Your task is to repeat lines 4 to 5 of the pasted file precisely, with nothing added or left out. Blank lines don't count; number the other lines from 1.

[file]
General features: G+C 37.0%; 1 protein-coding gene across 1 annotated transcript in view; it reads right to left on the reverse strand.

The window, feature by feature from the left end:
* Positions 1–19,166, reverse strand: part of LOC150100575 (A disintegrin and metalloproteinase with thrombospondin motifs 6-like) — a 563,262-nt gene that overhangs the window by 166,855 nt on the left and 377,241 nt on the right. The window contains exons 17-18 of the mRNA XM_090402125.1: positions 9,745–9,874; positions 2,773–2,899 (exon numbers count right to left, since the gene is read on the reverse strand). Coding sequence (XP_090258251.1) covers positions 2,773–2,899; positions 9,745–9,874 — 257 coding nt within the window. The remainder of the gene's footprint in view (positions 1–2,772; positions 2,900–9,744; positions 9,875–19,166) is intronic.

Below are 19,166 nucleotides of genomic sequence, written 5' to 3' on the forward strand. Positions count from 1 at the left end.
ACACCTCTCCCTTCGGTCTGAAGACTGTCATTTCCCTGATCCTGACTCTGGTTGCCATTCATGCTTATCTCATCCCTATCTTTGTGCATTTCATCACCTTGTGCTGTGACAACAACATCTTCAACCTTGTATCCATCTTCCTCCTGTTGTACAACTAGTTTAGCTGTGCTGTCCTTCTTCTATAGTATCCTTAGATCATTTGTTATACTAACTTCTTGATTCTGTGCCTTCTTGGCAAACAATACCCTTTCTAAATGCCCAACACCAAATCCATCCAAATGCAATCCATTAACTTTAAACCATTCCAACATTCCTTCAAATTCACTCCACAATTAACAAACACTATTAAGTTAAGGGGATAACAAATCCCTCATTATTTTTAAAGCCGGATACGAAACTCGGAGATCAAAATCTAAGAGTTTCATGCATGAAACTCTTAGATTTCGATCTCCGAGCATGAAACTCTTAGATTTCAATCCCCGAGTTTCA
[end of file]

Below are 19,166 nucleotides of genomic sequence, written 5' to 3' on the forward strand. Positions count from 1 at the left end.
ACACCTCTCCCTTCGGTCTGAAGACTGTCATTTCCCTGATCCTGACTCTGGTTGCCATTCATGCTTATCTCATCCCTATCTTTGTGCATTTCATCACCTTGTGCTGTGACAACAACATCTTCAACCTTGTATCCATCTTCCTCCTGTTGTACAACTAGTTTAGCTGTGCTGTCCTTCTTCTATAGTATCCTTAGATCATTTGTTATACTAACTTCTTGATTCTGTGCCTTCTTGGCAAACAATACCCTTTCTAAATGCCCAACACCAAATCCATCCAAATGCAATCCATTAACTTTAAACCATTCCAACATTCCTTCAAATTCACTCCACAATTAACAAACACTATTAAGTTAAGGGGATAACAAATCCCTCATTATTTTTAAAGCCGGATACGAAACTCGGAGATCAAAATCTAAGAGTTTCATGCATGAAACTCTTAGATTTCGATCTCCGAGCATGAAACTCTTAGATTTCAATCCCCGAGTTTCA